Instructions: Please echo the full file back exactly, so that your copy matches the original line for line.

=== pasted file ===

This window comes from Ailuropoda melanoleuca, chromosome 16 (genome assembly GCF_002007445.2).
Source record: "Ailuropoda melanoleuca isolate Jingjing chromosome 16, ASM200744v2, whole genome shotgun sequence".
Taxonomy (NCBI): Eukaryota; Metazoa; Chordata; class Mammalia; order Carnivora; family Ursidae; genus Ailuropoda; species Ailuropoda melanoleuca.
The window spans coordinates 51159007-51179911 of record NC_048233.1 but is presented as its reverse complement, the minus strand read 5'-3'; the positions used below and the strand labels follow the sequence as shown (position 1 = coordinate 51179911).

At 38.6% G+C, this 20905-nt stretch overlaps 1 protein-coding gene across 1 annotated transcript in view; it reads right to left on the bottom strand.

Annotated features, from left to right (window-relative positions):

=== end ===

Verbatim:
This window comes from Ailuropoda melanoleuca, chromosome 16 (genome assembly GCF_002007445.2).
Source record: "Ailuropoda melanoleuca isolate Jingjing chromosome 16, ASM200744v2, whole genome shotgun sequence".
Taxonomy (NCBI): Eukaryota; Metazoa; Chordata; class Mammalia; order Carnivora; family Ursidae; genus Ailuropoda; species Ailuropoda melanoleuca.
The window spans coordinates 51159007-51179911 of record NC_048233.1 but is presented as its reverse complement, the minus strand read 5'-3'; the positions used below and the strand labels follow the sequence as shown (position 1 = coordinate 51179911).

At 38.6% G+C, this 20905-nt stretch overlaps 1 protein-coding gene across 1 annotated transcript in view; it reads right to left on the bottom strand.

Annotated features, from left to right (window-relative positions):